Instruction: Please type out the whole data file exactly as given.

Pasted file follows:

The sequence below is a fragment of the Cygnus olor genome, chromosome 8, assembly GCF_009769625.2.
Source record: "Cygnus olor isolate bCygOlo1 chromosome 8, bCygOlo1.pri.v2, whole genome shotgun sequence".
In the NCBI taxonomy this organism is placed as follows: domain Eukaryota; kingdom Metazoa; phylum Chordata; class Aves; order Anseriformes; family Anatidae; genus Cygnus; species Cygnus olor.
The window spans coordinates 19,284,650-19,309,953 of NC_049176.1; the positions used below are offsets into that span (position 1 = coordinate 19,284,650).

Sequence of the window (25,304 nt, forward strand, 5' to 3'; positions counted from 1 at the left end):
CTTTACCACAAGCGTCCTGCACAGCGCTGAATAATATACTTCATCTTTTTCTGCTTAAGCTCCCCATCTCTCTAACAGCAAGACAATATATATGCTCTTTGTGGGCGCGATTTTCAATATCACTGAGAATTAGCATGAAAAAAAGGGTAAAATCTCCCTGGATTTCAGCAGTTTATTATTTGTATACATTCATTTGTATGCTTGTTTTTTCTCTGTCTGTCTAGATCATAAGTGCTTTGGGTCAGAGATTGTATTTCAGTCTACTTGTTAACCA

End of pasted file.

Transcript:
The sequence below is a fragment of the Cygnus olor genome, chromosome 8, assembly GCF_009769625.2.
Source record: "Cygnus olor isolate bCygOlo1 chromosome 8, bCygOlo1.pri.v2, whole genome shotgun sequence".
In the NCBI taxonomy this organism is placed as follows: domain Eukaryota; kingdom Metazoa; phylum Chordata; class Aves; order Anseriformes; family Anatidae; genus Cygnus; species Cygnus olor.
The window spans coordinates 19,284,650-19,309,953 of NC_049176.1; the positions used below are offsets into that span (position 1 = coordinate 19,284,650).

Sequence of the window (25,304 nt, forward strand, 5' to 3'; positions counted from 1 at the left end):
CTTTACCACAAGCGTCCTGCACAGCGCTGAATAATATACTTCATCTTTTTCTGCTTAAGCTCCCCATCTCTCTAACAGCAAGACAATATATATGCTCTTTGTGGGCGCGATTTTCAATATCACTGAGAATTAGCATGAAAAAAAGGGTAAAATCTCCCTGGATTTCAGCAGTTTATTATTTGTATACATTCATTTGTATGCTTGTTTTTTCTCTGTCTGTCTAGATCATAAGTGCTTTGGGTCAGAGATTGTATTTCAGTCTACTTGTTAACCA